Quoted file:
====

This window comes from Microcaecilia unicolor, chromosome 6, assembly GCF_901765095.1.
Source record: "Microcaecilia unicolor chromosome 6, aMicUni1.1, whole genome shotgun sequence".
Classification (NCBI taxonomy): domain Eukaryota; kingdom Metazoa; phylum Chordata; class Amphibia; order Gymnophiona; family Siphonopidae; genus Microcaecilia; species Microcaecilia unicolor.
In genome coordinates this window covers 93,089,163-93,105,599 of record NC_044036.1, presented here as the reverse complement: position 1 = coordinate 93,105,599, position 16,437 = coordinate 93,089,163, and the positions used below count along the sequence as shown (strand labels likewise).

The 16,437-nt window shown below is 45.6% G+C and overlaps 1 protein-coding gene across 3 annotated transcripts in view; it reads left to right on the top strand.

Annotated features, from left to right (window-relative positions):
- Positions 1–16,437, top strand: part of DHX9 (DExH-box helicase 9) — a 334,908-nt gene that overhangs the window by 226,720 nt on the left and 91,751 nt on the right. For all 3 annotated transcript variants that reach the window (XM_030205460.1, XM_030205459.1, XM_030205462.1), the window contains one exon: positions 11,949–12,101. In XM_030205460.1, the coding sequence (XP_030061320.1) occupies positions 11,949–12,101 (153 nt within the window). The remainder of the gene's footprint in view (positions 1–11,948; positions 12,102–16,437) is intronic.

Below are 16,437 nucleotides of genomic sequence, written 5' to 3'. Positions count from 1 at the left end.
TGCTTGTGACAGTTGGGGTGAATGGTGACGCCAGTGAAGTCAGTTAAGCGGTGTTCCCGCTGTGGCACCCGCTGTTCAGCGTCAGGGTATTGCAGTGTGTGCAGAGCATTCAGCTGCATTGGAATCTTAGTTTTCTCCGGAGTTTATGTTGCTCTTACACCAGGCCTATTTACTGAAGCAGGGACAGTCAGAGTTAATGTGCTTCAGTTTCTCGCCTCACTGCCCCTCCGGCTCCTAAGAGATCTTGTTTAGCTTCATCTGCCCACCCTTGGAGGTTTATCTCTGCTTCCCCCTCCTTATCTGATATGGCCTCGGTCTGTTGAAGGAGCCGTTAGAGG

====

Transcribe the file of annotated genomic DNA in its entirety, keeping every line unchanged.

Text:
This window comes from Microcaecilia unicolor, chromosome 6, assembly GCF_901765095.1.
Source record: "Microcaecilia unicolor chromosome 6, aMicUni1.1, whole genome shotgun sequence".
Classification (NCBI taxonomy): domain Eukaryota; kingdom Metazoa; phylum Chordata; class Amphibia; order Gymnophiona; family Siphonopidae; genus Microcaecilia; species Microcaecilia unicolor.
In genome coordinates this window covers 93,089,163-93,105,599 of record NC_044036.1, presented here as the reverse complement: position 1 = coordinate 93,105,599, position 16,437 = coordinate 93,089,163, and the positions used below count along the sequence as shown (strand labels likewise).

The 16,437-nt window shown below is 45.6% G+C and overlaps 1 protein-coding gene across 3 annotated transcripts in view; it reads left to right on the top strand.

Annotated features, from left to right (window-relative positions):
- Positions 1–16,437, top strand: part of DHX9 (DExH-box helicase 9) — a 334,908-nt gene that overhangs the window by 226,720 nt on the left and 91,751 nt on the right. For all 3 annotated transcript variants that reach the window (XM_030205460.1, XM_030205459.1, XM_030205462.1), the window contains one exon: positions 11,949–12,101. In XM_030205460.1, the coding sequence (XP_030061320.1) occupies positions 11,949–12,101 (153 nt within the window). The remainder of the gene's footprint in view (positions 1–11,948; positions 12,102–16,437) is intronic.

Below are 16,437 nucleotides of genomic sequence, written 5' to 3'. Positions count from 1 at the left end.
TGCTTGTGACAGTTGGGGTGAATGGTGACGCCAGTGAAGTCAGTTAAGCGGTGTTCCCGCTGTGGCACCCGCTGTTCAGCGTCAGGGTATTGCAGTGTGTGCAGAGCATTCAGCTGCATTGGAATCTTAGTTTTCTCCGGAGTTTATGTTGCTCTTACACCAGGCCTATTTACTGAAGCAGGGACAGTCAGAGTTAATGTGCTTCAGTTTCTCGCCTCACTGCCCCTCCGGCTCCTAAGAGATCTTGTTTAGCTTCATCTGCCCACCCTTGGAGGTTTATCTCTGCTTCCCCCTCCTTATCTGATATGGCCTCGGTCTGTTGAAGGAGCCGTTAGAGG